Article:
Good-Bye to the Troika!

Sunday Worship, July 12 at 10 AM
Our online service will be the last with the troika, who are completing their two-year interim with UUCM. As a special treat for the congregation, and for the troika’s own sense of completion, the service will be streamed from the church sanctuary (with no one but staff present).  If you’d like to say goodbye in person in a socially distanced way, join us after the service from 11-12 for a car recessional. Meg, Arif and Terri will be outside in the upper loop to chat with folks as you “drive through” in your car. (Please note that the building will be closed, so if you do this, use the bathroom before you go!!!)

Mid-Week Minister’s Message 7/1/20

meg-rileyDear friends,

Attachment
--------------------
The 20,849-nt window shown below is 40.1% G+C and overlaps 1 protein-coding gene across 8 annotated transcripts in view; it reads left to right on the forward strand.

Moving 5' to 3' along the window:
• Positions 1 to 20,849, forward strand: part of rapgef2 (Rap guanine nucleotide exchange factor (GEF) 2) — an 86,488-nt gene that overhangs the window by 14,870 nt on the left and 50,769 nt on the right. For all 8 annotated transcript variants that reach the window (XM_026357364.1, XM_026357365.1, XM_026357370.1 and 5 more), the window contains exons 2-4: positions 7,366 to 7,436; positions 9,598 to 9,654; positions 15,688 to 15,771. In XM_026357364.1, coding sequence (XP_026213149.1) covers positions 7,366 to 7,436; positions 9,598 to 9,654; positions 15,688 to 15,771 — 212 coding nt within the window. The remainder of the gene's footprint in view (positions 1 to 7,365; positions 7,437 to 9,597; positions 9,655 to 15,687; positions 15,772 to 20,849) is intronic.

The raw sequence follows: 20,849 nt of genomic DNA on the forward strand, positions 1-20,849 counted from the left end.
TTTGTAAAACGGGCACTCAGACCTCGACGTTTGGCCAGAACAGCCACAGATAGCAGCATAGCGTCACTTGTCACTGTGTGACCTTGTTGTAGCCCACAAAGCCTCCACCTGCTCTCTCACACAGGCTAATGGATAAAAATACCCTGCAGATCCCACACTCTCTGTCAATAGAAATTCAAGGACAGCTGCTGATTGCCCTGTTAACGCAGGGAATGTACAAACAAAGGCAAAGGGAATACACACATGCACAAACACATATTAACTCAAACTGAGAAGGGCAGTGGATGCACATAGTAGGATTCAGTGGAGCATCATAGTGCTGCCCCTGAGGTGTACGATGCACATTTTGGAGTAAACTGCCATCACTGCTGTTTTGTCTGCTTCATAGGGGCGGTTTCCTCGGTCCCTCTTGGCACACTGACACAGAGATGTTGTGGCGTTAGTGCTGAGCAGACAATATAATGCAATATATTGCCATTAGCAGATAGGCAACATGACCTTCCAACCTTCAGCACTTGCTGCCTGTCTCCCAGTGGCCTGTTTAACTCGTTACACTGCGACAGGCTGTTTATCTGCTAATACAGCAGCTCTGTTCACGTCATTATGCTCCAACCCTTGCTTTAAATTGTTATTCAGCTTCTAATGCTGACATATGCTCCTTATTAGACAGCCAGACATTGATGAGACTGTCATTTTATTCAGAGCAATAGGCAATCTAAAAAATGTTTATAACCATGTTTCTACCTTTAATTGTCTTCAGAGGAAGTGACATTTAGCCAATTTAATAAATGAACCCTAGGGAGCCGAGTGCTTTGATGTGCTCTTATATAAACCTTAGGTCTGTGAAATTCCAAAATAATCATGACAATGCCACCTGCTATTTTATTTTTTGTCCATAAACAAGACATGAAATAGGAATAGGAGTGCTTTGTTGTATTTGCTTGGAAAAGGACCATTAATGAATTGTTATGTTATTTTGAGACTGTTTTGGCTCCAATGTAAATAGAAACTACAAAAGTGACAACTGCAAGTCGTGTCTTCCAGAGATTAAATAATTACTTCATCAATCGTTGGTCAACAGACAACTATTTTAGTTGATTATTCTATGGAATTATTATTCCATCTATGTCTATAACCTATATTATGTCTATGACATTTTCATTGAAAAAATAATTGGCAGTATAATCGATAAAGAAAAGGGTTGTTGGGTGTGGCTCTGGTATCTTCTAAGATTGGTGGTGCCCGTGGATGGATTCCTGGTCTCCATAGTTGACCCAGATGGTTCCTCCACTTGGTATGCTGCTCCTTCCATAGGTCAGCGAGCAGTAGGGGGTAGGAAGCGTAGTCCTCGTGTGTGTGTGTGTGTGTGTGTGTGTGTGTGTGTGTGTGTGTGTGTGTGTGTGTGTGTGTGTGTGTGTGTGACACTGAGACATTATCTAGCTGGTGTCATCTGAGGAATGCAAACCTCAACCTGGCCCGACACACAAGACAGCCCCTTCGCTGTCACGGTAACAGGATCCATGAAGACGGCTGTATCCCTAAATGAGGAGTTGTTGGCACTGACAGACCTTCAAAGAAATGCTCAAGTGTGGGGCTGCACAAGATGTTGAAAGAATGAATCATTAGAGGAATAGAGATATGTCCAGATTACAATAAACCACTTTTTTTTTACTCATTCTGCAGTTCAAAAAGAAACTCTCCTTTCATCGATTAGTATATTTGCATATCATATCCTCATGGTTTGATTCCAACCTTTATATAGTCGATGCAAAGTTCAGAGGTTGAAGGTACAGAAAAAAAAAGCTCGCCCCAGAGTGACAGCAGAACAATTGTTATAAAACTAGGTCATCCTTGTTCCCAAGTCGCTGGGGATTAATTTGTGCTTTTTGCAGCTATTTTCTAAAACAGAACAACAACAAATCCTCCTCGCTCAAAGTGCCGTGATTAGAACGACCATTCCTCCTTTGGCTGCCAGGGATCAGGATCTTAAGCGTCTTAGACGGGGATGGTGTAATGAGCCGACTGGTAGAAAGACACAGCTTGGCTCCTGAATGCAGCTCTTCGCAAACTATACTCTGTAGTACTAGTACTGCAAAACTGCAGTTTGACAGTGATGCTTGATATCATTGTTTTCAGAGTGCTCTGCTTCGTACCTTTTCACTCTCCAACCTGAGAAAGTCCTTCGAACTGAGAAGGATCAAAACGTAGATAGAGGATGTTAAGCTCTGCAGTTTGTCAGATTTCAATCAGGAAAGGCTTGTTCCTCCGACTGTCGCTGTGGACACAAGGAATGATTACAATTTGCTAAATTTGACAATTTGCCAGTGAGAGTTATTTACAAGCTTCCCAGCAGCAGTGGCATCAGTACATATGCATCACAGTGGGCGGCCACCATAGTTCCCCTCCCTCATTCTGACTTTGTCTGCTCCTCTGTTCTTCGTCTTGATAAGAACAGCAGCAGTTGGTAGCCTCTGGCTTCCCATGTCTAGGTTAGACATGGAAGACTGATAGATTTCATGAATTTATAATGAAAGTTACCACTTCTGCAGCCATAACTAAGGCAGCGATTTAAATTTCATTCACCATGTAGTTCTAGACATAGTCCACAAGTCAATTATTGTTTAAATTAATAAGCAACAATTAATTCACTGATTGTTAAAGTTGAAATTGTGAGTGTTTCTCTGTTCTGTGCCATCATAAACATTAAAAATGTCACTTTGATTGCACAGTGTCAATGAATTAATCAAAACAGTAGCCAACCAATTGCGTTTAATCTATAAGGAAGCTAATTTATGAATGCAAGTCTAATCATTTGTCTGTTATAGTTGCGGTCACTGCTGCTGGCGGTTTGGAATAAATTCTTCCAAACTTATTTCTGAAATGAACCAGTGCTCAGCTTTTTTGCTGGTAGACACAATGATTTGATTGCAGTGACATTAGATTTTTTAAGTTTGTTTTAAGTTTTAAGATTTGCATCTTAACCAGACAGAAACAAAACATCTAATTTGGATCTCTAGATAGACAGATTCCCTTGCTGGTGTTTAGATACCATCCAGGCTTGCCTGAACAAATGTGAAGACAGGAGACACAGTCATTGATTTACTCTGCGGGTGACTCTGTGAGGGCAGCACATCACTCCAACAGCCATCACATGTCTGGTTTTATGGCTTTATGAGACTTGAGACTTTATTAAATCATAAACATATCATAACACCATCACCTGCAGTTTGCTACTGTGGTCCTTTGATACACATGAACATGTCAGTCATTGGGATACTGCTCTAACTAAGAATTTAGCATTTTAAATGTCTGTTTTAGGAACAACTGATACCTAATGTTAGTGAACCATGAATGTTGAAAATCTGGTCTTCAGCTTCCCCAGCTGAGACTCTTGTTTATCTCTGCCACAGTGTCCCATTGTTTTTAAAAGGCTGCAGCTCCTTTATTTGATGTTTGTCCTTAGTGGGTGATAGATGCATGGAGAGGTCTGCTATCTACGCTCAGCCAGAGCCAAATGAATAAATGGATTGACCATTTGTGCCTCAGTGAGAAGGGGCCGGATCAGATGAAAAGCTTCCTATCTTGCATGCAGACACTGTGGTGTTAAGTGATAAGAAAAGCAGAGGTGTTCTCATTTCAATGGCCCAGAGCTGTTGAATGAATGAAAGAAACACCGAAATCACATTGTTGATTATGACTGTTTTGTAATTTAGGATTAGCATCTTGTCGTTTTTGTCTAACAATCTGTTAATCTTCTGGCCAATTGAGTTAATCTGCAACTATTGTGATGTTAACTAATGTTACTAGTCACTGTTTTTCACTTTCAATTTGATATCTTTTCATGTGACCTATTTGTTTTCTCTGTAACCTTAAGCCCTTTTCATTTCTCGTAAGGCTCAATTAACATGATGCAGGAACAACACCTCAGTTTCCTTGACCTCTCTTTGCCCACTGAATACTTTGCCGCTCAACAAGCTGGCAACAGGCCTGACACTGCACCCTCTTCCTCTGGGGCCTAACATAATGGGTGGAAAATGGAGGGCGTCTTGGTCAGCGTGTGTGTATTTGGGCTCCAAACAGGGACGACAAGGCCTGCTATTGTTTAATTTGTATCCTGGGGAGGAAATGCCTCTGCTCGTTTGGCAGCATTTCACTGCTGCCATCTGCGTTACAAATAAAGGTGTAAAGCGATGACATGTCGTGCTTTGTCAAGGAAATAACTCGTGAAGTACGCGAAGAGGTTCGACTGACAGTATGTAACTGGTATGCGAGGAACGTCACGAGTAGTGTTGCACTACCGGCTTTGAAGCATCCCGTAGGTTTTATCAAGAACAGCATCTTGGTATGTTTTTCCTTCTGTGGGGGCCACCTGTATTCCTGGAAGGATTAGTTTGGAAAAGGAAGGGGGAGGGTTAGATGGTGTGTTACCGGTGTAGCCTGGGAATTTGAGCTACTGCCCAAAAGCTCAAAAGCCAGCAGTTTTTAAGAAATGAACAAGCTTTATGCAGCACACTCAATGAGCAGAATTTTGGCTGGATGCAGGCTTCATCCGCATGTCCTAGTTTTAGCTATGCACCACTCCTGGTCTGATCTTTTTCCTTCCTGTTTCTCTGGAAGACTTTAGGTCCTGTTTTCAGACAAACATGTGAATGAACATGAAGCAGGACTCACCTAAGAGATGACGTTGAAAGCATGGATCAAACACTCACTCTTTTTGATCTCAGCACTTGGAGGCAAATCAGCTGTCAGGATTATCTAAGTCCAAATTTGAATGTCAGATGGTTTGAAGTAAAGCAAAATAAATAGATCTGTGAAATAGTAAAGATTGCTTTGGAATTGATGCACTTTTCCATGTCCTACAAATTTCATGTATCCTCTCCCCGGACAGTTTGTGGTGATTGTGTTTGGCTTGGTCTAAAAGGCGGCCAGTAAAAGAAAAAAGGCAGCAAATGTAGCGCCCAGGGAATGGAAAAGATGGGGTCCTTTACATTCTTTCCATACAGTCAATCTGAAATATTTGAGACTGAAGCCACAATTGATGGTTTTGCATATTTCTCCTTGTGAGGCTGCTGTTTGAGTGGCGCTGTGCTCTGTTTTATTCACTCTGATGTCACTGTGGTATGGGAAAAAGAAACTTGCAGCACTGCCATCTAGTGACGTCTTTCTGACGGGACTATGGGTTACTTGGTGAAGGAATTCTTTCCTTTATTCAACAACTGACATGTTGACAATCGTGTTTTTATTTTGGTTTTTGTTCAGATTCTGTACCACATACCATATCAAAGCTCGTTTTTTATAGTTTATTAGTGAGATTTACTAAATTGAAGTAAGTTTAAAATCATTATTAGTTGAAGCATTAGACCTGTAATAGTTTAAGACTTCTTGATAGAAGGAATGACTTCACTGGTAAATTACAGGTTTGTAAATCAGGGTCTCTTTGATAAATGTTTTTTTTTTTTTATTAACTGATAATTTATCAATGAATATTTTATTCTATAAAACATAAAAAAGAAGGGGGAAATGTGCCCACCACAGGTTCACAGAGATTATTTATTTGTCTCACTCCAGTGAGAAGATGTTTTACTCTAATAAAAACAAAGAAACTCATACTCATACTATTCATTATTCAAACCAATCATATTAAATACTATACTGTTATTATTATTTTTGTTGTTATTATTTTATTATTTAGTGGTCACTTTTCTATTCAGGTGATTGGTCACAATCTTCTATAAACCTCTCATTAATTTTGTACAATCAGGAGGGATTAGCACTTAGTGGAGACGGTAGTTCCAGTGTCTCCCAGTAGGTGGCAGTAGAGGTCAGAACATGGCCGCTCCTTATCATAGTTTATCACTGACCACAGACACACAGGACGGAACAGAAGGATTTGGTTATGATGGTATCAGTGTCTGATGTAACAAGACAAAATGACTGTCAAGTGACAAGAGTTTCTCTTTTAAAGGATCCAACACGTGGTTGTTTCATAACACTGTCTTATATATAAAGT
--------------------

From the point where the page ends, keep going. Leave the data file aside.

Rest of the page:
I’ve just emerged from the first-ever-All-Virtual UUA General Assembly (GA)!  Almost 5000 people gathered online to worship, learn, reflect, vote, and be with one another for five days.

As with moving from live to virtual worship on Sundays, there were pluses and minuses. It was the third biggest GA in history, because so many more people could afford to go than are able when attendance includes travel, food and lodging.  People with accessibility issues, fragrance sensitivity, hearing concerns could attend more easily and get their needs met.  And hundreds of people attended things like the budget hearings and business meetings who may have ducked out if we’d gone in person, where conversations with folks we met in the hallway might have led to coffeeshops instead of business. Continue reading →

Mid-Week Minister’s Message 6/24/20

terri-burnorWhenever we interact with each other as a community — during Sunday morning worship, in small groups, by email, in the Facebook group, wherever — we are doing so in intentional relationship. We are practicing ways of being together that aren’t always how things are in other spaces. We are fostering a culture that says, we need one another. Or more specifically (in words from the Rev. Theresa I. Soto): “All of us need all of us to make it.”

Get that? To make it.